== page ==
By Valerio De Simone, Ph.D., Adept Packaging
Although compliance has been the buzzword in the pharmaceutical industry for decades, recently the industry’s focus has been shifting toward efficiency. Every new packaging machine is equipped with digital technology, and their data can typically be used to increase the visibility of the operations. The upcoming post-COVID-19 financial crunch will certainly reinforce and accelerate efforts to increase efficiency by streamlining costs and, at the same time, increase throughput. Despite its (apparently) trivial formulation, overall equipment effectiveness (OEE) is one of the most misleading key performance indicators (KPIs) ever used in the manufacturing world. This article will examine five of the most common mistakes companies will want to avoid when dealing with OEE.
1. The world is analog: Automated systems don’t tell the whole story.
Demand for OEE tracking systems is exploding, as they are seen as the panacea for discovering losses on running packaging lines. Although they can undoubtedly provide valuable information, these sensors and algorithms have only limited visibility on actual packaging operations. Automated lines are often considered as systems with predictable performance, but human activities can significantly change them. For example, an operator busy with a leak test could neglect a jam that happened on a machine, resulting in a longer line stoppage. On the other hand, an experienced supervisor can adjust the machines to their best and resolve issues efficiently, thus considerably cutting down the rejection rate. Live OEE dashboards generate the “wow” effect, which helps boost sales but provides very limited benefits to equipment performance in the long term. Without proper contextualization, data from OEE tracking systems are unable to provide a complete picture and can even sometimes be misleading by shifting the focus only to the automation issues.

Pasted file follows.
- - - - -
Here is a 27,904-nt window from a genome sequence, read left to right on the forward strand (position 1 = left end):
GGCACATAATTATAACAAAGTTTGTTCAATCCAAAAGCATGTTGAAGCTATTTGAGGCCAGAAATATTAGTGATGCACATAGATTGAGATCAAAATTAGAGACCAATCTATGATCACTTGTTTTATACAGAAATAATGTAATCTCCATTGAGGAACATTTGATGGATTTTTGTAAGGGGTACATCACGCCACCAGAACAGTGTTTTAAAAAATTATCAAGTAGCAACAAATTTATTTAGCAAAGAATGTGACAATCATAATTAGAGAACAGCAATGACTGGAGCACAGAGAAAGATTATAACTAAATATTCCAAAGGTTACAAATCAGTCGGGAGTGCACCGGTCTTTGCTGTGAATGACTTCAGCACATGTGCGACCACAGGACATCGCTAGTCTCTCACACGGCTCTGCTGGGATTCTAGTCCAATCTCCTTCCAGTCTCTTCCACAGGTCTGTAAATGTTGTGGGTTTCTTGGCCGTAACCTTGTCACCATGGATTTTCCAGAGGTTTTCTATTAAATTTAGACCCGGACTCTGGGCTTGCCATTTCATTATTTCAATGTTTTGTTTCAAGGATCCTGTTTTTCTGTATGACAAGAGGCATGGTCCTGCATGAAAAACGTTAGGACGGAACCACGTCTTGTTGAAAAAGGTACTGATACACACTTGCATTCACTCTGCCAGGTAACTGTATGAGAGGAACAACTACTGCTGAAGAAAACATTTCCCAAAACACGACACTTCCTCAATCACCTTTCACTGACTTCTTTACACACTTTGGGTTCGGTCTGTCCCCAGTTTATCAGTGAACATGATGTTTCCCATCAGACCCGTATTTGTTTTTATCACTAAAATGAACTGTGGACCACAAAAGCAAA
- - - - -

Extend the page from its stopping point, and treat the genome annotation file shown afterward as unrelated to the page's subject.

2. Think outside the box: Losses can come from outside of the packaging line.
We mentioned that losses can be outside of the detection range of digital sensors installed at the packaging line level. Surprisingly, they are often far from the packaging line itself. Reasons for rejects, slowdowns, and stoppages could reside in superordinate IT systems and interfaces, consumables suppliers, or other company departments. For example, even the best changeover procedure cannot cope with excessive variability in the packaging dimensions or, similarly, missing batch documentation due to inefficiencies in the scheduling office could jeopardize the batch start. It is fundamental to have a holistic approach to efficiency, striving to find the root causes for the losses seen at the packaging level, even if this requires a long journey from where they appeared. The only effective way to achieve this goal is through the development of a lean manufacturing culture within the company.
3. Garbage in, garbage out: Measure what matters
What can be easily measured, maybe because it is already monitored by a sensor with historical data at hand, is rarely a good proxy for what is required for an assessment capable of providing valuable information to improve the line effectiveness. Inputs for OEE calculation often come from the newest machines, which might not be the line bottleneck. For example, measuring the rejection rate of a machine that can reprocess its rejects without slowing down the throughput of the line has no real value and is rather misleading, because its rejects are not affecting the line quality rate. Only the cause of the line bottleneck reduces the performance of the line, but this is often an old machine without adequate sensors. Unfortunately, instead of installing additional sensors, the system suppliers often opt for collecting inputs already available from the newer machines. A shining OEE dashboard that does not require any manual activity or line revamping projects is a temptation for any packaging manager. However, taking decisions based on wrong information is a tangible risk because the business intelligence tool elaborates on the wrong inputs.